Crosby, Stills & Nash: Entwining Masterpieces

Against all odds, the famously dysfunctional team of David Crosby, Stephen Stills and Graham Nash are still touring the world some 46 long years since their debut album. Their tumultuous career has seen highs and lows, both of which were displayed at various points during their performance at Berlin’s Tempodrom on that rainy night, 7th of October.

Proceedings kicked off with Déjà Vu opener ‘Carry On’, which picked up considerably when they hit the ‘Questions’ section and began to warm up. A somewhat sluggish ‘Marrakesh Express’ followed before they stepped things up a notch with ‘Long Time Gone’. The burst of energy continued into a spirited version of Nash’s ‘Military Madness’, all the more poignant considering the crumbling monument standing opposite the concert hall, riddled with holes from the shelling it received during World War II.

Time has played her hand differently for each of the stars of this show, their excesses and age affecting them in varied ways. Stills’ voice has become coarse and patchy, leading him to battle through his vocal parts with audible difficulty. Nash avoids the highest notes of his recorded work but for the most part he sounds much as he did in the ‘70s. Stunningly, Crosby has become a veritable powerhouse. Despite his staggering drug abuse in days gone by, he sings with remarkable vigour and sometimes sounds stronger than he ever has before.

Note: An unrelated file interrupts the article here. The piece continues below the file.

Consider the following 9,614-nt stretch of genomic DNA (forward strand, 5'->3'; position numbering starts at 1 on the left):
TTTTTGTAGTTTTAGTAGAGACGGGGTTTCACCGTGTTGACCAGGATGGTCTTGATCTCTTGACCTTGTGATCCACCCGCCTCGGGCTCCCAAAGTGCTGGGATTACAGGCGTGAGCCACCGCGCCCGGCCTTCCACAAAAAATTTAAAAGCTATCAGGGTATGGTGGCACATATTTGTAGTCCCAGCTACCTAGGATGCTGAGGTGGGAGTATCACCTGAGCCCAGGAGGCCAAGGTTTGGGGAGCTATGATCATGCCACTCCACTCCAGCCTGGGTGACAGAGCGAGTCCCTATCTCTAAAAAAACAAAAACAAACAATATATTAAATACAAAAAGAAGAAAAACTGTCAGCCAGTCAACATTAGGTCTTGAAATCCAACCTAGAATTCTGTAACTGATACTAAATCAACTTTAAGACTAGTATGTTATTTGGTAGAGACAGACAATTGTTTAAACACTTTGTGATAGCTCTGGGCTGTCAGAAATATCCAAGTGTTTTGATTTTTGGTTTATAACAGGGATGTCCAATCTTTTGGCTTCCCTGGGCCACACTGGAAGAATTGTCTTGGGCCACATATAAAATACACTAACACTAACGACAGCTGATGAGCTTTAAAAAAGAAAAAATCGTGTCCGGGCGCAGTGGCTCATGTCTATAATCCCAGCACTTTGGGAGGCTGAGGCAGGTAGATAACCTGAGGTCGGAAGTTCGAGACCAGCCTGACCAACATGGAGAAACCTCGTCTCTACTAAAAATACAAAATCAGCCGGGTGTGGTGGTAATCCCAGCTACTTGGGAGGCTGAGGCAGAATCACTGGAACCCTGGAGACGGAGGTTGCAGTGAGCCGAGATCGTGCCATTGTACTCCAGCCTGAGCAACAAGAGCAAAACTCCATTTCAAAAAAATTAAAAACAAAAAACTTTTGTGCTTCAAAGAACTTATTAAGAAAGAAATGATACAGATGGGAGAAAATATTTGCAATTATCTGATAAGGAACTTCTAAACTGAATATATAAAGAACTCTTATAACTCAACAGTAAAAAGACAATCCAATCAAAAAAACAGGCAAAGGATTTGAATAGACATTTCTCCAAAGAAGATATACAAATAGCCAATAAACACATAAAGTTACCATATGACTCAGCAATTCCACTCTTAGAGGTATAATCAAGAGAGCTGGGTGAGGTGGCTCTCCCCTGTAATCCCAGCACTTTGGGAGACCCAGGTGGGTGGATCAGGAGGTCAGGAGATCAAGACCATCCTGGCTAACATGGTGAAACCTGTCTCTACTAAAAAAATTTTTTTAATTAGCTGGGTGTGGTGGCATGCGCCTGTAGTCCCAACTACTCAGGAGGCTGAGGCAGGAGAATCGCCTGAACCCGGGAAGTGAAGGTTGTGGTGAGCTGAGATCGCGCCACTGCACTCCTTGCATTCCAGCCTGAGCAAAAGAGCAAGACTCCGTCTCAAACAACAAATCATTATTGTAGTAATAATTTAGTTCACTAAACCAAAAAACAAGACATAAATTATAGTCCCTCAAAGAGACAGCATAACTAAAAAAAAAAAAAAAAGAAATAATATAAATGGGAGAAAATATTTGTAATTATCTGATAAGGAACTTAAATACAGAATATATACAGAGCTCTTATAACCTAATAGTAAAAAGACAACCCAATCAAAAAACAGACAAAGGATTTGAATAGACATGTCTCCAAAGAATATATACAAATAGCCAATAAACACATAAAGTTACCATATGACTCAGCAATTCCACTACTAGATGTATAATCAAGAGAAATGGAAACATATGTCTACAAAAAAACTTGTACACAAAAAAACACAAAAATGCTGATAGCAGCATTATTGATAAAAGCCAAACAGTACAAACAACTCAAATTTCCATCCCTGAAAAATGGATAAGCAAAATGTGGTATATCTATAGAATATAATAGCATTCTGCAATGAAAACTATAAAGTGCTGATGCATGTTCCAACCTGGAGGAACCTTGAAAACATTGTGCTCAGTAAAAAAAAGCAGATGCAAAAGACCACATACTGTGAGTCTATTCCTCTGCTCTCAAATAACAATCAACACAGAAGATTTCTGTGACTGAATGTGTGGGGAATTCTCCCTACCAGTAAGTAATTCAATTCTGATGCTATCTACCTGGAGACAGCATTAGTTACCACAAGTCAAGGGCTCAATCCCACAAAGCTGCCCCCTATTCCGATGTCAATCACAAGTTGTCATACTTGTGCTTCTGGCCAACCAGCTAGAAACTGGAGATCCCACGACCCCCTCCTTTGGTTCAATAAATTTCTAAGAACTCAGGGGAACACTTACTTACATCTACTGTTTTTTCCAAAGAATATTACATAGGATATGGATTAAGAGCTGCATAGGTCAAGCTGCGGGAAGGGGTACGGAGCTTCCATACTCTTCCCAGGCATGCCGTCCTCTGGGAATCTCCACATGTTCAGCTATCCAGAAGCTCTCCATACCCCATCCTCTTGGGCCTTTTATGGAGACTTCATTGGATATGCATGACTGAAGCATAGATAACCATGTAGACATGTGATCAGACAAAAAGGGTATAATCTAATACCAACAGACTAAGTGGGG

Fantastic versions of ‘Déjà Vu’ and Buffalo Springfield classic ‘Bluebird’ provided an opportunity to stretch out musically; harmonica, keyboard, bass and guitar solos ably demonstrating how well CSN and their backing band can handle their instruments. However, the 20 minute intermission seemed to bring their energy level down and they began the second set with a shaky version of ‘Helplessly Hoping’ but gained momentum as they split off into a couple of as-yet-unrecorded solo tracks, both of which were excellent.

Crosby’s ‘60s masterpiece ‘Guinevere’ is easily one of the most beautiful songs ever written, a dark and delicate piece that he and Nash sing with sinuous, intertwining harmonies. Crosby joked that they do it differently at every show as they can never remember how they sang it the night before, and the version they performed for Berlin retained the spellbinding mood of the original but with different vocal syncopations.

Following this, Stills and the band returned to the stage and they powered through the rest of the set with gusto. ‘Almost Cut My Hair’ was utterly monstrous with Crosby belting like his life depended on it and Stills playing his ass off like a man possessed. Similarly, ‘Wooden Ships’ became epic; the jazz-like verses giving way to a burning exchange between guitar and organ.

The audience flocked to the front of the stage for the encore, which began quietly with the rolling country vibe of ‘Teach Your Children’. They launched into party mode with a suitably jaunty reading of Stills’ solo hit ‘Love the One You’re With’ before closing with the first song off their first album, the much-loved ‘Suite: Judy Blue Eyes’. The crowd went absolutely nuts, and it was clear that any imperfections on display did little to dampen the love for these old heroes.

By Greg Reason

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